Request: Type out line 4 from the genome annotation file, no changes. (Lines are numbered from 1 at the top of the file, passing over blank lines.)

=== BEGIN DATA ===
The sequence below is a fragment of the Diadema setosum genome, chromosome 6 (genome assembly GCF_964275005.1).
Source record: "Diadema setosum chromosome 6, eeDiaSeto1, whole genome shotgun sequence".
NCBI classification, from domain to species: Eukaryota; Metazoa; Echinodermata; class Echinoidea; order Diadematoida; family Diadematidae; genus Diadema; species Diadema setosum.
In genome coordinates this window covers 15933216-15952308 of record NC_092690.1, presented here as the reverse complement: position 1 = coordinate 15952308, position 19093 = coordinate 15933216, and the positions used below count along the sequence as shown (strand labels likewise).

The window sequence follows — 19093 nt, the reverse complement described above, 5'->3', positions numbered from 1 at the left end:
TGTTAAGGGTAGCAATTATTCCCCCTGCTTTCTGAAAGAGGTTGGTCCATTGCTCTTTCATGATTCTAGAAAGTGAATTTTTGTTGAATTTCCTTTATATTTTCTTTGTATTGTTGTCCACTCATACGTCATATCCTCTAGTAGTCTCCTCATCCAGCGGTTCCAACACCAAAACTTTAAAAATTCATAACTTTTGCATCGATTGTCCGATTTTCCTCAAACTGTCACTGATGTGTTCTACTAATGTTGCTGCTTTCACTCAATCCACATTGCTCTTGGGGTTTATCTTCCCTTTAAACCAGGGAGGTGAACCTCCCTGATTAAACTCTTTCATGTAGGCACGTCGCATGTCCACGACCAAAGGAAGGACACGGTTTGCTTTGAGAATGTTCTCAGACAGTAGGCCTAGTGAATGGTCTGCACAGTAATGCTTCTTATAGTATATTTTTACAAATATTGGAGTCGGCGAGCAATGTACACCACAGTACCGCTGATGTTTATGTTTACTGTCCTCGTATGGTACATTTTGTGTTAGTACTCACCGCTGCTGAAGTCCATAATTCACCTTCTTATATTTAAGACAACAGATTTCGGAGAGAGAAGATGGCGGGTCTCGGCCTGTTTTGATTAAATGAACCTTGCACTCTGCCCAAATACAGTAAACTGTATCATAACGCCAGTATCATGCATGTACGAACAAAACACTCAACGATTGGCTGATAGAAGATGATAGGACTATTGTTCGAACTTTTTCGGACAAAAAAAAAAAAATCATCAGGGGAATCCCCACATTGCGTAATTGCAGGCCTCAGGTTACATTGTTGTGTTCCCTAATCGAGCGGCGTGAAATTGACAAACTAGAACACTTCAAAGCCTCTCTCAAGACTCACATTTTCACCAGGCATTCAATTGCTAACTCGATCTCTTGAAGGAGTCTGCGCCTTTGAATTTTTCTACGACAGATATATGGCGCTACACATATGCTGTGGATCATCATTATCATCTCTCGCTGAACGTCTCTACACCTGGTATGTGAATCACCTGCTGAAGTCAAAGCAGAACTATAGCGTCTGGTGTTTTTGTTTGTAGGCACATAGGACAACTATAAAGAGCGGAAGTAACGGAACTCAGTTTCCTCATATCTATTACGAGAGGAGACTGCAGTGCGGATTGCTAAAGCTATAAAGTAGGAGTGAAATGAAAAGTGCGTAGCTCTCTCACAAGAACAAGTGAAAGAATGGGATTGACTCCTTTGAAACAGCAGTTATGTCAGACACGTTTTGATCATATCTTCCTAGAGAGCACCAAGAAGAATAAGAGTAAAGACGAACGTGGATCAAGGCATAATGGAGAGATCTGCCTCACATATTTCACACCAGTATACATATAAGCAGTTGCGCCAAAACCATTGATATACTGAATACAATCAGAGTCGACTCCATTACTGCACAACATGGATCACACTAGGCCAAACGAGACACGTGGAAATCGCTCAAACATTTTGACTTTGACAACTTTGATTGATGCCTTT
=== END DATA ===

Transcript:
In genome coordinates this window covers 15933216-15952308 of record NC_092690.1, presented here as the reverse complement: position 1 = coordinate 15952308, position 19093 = coordinate 15933216, and the positions used below count along the sequence as shown (strand labels likewise).